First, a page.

What is DH?

How do new technologies impact on our lives? How do we as human beings imagine, develop and build digital tools to make our lives better? How do we use computers to study the arts and humanities?
Digital humanities is a field which explores how the digital can enable innovation, but also, how technology is changing what it means for us be human beings. Students and scholars working in the digital humanities utilise digital tools and methods to explore the arts and humanities, actively participating in building and experimenting in order to investigate society and culture.

Our graduates, developed in a student-led innovative learning environment, are researchers and critical thinkers, excellent writers, experienced communicators (across a range of media) and enthusiastic collaborators who have worked on real-world projects that have demonstrable impact.
The following are some of the attributes and skills acquired by our students:
A deep knowledge and appreciation of technology in culture and society;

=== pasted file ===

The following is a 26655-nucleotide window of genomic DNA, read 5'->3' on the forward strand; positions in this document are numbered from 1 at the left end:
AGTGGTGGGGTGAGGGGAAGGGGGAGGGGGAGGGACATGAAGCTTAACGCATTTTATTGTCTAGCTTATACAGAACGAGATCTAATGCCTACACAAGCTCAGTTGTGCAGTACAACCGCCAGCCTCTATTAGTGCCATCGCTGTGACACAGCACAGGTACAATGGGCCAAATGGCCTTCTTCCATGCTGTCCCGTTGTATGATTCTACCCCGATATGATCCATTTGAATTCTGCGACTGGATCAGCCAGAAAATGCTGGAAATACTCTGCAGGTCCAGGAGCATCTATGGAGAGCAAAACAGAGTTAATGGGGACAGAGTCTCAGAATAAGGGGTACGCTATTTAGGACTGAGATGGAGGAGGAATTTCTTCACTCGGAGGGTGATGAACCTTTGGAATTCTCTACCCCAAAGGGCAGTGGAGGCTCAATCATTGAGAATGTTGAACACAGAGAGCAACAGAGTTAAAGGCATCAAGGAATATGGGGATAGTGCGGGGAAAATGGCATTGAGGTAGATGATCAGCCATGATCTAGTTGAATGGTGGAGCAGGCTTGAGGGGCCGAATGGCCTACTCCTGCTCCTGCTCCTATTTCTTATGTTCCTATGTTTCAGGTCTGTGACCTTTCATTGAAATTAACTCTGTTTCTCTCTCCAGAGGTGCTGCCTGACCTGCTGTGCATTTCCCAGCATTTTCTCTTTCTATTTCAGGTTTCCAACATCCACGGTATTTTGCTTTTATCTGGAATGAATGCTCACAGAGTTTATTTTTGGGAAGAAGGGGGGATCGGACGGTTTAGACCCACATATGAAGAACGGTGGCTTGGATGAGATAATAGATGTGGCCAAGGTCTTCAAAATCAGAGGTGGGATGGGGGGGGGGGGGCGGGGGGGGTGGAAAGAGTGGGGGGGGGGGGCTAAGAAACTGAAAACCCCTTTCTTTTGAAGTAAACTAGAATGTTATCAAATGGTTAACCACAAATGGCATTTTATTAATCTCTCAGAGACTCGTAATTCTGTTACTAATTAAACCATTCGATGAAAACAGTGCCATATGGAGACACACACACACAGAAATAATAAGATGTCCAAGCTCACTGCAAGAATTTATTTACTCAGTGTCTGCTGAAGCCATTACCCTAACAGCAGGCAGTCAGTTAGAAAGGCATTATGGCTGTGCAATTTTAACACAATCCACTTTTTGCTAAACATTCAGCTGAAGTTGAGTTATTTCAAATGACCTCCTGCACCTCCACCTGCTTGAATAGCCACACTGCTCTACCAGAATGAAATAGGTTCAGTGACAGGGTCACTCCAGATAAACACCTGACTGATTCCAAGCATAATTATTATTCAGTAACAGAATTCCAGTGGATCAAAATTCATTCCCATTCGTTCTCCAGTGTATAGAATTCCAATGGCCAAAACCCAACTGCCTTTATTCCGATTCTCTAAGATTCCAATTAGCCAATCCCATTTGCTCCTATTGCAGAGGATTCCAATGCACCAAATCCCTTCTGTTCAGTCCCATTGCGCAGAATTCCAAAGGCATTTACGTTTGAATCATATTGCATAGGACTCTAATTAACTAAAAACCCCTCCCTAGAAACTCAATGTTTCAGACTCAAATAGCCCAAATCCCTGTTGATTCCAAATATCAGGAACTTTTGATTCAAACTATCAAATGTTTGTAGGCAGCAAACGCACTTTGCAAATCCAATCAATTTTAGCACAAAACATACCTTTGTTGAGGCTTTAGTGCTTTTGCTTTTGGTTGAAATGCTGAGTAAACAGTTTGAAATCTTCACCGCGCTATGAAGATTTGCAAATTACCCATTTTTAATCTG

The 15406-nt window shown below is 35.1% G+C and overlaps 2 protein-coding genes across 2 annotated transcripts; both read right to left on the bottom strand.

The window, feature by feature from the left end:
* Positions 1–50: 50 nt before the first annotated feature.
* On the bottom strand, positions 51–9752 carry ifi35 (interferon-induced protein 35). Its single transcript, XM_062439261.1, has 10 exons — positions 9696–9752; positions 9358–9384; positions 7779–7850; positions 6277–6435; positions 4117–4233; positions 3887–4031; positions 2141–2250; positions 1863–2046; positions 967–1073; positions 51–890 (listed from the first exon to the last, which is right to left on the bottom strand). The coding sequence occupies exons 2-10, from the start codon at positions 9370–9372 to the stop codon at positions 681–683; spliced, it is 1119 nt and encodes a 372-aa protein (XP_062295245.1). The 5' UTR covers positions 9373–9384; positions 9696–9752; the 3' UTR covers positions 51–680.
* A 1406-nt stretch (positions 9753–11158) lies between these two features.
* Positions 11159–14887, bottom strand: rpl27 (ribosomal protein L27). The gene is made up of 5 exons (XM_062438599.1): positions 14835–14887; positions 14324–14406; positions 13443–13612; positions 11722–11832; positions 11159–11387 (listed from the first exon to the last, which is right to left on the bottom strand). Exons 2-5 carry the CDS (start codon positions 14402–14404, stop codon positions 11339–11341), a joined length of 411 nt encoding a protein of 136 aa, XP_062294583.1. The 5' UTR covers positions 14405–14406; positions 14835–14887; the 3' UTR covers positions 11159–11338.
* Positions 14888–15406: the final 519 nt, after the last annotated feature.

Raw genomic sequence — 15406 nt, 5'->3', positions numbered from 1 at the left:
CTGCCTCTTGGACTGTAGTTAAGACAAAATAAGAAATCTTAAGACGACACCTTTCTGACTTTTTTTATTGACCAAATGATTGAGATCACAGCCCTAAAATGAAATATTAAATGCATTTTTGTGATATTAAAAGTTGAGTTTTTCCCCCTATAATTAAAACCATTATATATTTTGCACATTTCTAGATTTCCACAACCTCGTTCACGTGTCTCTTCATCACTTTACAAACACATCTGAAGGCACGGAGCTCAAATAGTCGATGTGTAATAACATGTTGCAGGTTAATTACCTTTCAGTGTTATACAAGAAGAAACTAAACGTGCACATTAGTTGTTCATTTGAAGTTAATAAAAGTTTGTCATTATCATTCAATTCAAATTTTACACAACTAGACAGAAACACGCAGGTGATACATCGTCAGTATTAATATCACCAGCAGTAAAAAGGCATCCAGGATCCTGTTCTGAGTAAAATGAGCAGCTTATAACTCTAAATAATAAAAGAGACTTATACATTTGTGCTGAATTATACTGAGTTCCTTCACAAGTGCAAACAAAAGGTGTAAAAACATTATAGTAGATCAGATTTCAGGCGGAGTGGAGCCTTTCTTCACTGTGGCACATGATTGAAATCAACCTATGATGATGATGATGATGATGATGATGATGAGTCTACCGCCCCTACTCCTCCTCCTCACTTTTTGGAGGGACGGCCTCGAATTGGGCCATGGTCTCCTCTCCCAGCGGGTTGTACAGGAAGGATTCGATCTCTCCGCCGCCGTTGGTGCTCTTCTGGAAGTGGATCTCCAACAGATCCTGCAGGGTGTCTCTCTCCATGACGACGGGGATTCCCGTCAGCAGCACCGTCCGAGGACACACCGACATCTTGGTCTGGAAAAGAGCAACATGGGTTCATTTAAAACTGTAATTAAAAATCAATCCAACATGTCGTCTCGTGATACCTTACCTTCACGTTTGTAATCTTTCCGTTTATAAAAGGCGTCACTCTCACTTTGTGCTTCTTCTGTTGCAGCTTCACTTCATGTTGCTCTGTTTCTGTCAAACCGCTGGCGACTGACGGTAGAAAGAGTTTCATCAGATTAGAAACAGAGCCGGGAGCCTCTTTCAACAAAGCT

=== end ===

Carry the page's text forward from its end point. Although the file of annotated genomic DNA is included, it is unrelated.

An ability to apply critical, theoretical, and technological approaches to societal challenges;

An understanding of how to use complex real-world data in digital analysis;

Familiarity with a wide range of communicative modes;
Extensive experience with computers and information technology;

Appreciation of professional practices, ethical standards and creative problem solving.

Department of Digital Humanities

The Department of Digital Humanities (UCCDH) is part of the School of English & Digital Humanities at University College Cork. Formalised in 2019, it emerged after several years of development by faculty in English and History. It is now comprised of faculty and researchers with backgrounds in a variety of disciplines across the arts and humanities, while maintaining strong partnerships with colleagues from Computer Science.

Departmental Office

The Digital Humanities office is located in the O'Rahilly Building, Room 2.22

Digital Arts & Humanities

Ealaíona agus Daonnachtaí Digiteacha

Room 2.22, O'Rahilly Building, University College Cork, Ireland